How Does Huck Finn Mature

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Huckleberry Finn by Mark Twain is a classic novel that grabbed worldwide attention. This novel is a Bildungsroman, a coming of age story in which Huck matures with new experiences. He is constantly dealing with dilemmas that contradictions during his adventures, which makes him grow up increasingly. He establishes independence and moral progress. Just like any growth of adolescence, Huck is influenced by outer and inner factors, such as Jim, society, and his sound heart. Jim, the runaway slave, plays a crucial role in Huck’s growth. Jim is neither a clever man nor an intelligent man, but he is sincere, honest, and trustworthy. Jim, with a pure heart, teaches Huck what a real friend means and what loyalty is. He is always willing to help others.…show more content…
Huck is not willing to risk his life to make sure Jim is safe. Huck and Jim slowly develop a connection that will lead Huck to choose to “go to hell” (twain 215) if necessary to help free Jim. Jim does not only appear as Huck’s friend, but also as a father figure. He takes care of Huck and “ was a mighty good nigger” (Twain 157) in Huck’s eyes. In chapter 20, while they were on watch, Jim stood the first half for Huck because Huck was tired. Jim is more concerned about Huck than Pap ever is. Jim is also a better father to his daughter than Pap was ever to Huck. Jim told Huck a touching story about his daughter Elizabeth about hitting her for not obeying him when she was ill. Jim has tremendous regret about that incident, which shows his care for his family. Huck does “believe he cared just as much for his people as white folks foes for their’n” (Twain 157). Huck’s attitude to families has changed from prevailing to respect. At first, Huck was surprised that…show more content…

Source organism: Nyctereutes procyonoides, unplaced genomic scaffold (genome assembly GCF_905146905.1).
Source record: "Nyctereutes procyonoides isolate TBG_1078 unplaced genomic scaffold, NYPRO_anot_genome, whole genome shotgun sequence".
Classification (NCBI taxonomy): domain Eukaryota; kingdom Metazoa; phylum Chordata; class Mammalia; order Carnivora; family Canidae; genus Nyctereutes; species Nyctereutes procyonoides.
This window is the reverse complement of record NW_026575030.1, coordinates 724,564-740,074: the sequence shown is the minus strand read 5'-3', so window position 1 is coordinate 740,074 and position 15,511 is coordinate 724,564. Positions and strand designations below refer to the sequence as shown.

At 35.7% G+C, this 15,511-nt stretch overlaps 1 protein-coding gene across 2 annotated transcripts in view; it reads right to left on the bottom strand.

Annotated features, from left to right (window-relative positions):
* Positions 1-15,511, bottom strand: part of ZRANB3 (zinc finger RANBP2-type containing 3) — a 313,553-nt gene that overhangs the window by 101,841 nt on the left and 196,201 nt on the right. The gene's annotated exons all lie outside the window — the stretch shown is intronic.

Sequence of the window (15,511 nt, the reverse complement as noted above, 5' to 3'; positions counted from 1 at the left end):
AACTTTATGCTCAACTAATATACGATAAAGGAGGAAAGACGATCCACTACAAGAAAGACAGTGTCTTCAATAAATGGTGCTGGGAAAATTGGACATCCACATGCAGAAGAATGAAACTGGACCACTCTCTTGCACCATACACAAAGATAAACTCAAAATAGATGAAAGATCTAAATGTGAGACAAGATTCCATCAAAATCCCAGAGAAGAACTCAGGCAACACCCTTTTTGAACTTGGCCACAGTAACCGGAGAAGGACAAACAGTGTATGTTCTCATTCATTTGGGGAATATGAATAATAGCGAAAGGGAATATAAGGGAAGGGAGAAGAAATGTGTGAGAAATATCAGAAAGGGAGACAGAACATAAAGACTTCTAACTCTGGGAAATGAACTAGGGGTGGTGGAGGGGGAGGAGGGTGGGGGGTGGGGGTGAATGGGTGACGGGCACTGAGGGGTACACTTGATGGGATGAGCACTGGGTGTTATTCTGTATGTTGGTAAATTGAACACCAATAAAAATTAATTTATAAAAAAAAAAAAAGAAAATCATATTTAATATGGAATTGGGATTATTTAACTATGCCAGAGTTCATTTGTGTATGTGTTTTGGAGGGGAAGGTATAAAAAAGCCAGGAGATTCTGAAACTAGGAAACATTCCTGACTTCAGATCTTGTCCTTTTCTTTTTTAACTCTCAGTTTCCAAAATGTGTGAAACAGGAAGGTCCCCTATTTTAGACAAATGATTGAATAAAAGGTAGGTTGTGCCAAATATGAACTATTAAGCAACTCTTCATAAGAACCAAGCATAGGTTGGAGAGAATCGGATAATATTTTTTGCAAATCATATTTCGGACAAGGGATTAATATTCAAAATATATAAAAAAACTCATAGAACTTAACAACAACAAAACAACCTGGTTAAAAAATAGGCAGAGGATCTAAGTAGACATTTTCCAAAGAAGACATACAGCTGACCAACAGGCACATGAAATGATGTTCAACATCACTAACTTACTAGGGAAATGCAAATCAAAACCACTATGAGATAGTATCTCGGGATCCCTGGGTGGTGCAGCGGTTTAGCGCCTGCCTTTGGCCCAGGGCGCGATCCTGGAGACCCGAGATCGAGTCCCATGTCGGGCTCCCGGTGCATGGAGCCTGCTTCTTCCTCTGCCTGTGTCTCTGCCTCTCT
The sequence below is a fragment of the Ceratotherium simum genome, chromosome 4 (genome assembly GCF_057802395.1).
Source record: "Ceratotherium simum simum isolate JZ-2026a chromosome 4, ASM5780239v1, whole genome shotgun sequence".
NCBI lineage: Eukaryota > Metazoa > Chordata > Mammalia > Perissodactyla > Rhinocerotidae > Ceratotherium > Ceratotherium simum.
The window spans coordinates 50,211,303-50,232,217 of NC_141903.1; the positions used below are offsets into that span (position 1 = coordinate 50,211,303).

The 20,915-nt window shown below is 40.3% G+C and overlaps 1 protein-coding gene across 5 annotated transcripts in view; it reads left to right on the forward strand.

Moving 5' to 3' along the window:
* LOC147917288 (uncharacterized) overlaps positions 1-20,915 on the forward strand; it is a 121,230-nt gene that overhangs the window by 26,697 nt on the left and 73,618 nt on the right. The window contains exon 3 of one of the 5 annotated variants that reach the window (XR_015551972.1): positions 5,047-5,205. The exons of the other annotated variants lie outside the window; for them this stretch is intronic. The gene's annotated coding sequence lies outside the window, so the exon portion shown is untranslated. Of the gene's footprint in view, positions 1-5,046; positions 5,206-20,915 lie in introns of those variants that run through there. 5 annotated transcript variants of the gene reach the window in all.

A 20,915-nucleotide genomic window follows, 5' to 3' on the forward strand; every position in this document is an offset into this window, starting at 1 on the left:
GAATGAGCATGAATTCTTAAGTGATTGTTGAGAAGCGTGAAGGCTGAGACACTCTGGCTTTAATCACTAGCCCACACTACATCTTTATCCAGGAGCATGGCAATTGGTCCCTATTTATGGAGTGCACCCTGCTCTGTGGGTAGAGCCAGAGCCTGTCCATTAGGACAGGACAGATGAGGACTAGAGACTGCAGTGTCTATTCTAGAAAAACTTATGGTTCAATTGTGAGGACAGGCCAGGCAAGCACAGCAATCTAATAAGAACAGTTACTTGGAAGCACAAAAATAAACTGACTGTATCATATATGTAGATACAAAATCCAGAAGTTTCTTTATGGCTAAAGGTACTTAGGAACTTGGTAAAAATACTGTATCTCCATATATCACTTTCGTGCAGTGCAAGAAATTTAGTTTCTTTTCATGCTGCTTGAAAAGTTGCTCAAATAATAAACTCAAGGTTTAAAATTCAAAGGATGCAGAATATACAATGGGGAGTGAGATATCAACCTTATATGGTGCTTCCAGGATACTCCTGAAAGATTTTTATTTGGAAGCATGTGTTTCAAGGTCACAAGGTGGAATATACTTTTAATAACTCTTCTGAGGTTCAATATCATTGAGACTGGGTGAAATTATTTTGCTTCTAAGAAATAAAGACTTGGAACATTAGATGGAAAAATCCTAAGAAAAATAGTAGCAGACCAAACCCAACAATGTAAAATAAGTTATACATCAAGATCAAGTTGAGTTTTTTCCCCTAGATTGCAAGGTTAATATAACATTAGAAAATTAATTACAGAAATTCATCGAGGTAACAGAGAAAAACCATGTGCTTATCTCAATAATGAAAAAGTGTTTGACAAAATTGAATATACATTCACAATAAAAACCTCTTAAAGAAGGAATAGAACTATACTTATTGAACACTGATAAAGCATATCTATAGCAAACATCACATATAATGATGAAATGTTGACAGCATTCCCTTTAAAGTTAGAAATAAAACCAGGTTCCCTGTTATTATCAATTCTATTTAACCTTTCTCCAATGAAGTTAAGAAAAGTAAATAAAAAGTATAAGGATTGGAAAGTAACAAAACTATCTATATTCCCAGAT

He is morally influenced by society. Many different characters appear throughout the novel who are hypocritical, cruel, cowardly, greedy, and deceitful, which impacts Huck’s heart Huck is thrown into the real world that is very hypocritical hostile. He deals with the sense of moral confusion around him. The Sherburn’s murder of the drunk contributes to the sense of moral perplexity in the town. Sherburn attacks the cowardice and mob mentality of the average person. The duke and dauphin are malicious and cruel and portrays victims as unsympathetic. The scene of the Dauphin making hand gestures to the duke with feigning sign language when they arrive in Wilks’s hometown makes Huck “ashamed of the human race” (164) and he has “never seen anything so disgusting” (165). Huck is confused with the world with good people like Miss Watson and bad or evil people. The duke and the dauphin are clearly cruel but there are people like Aunt Sally, who appear to be good but is racist and wicked. From each adventure, Huck matures more. He has obtained a profound and bitter knowledge of human corruption. Huck’s pure eyes expose the dissipation of the society and profound and bitter knowledge of human corruption. He rejects the society full of evil where “human beings can be awful cruel to one another” (Twain 232). Huck learns how to survive in the moral confusion and cruel society. The people

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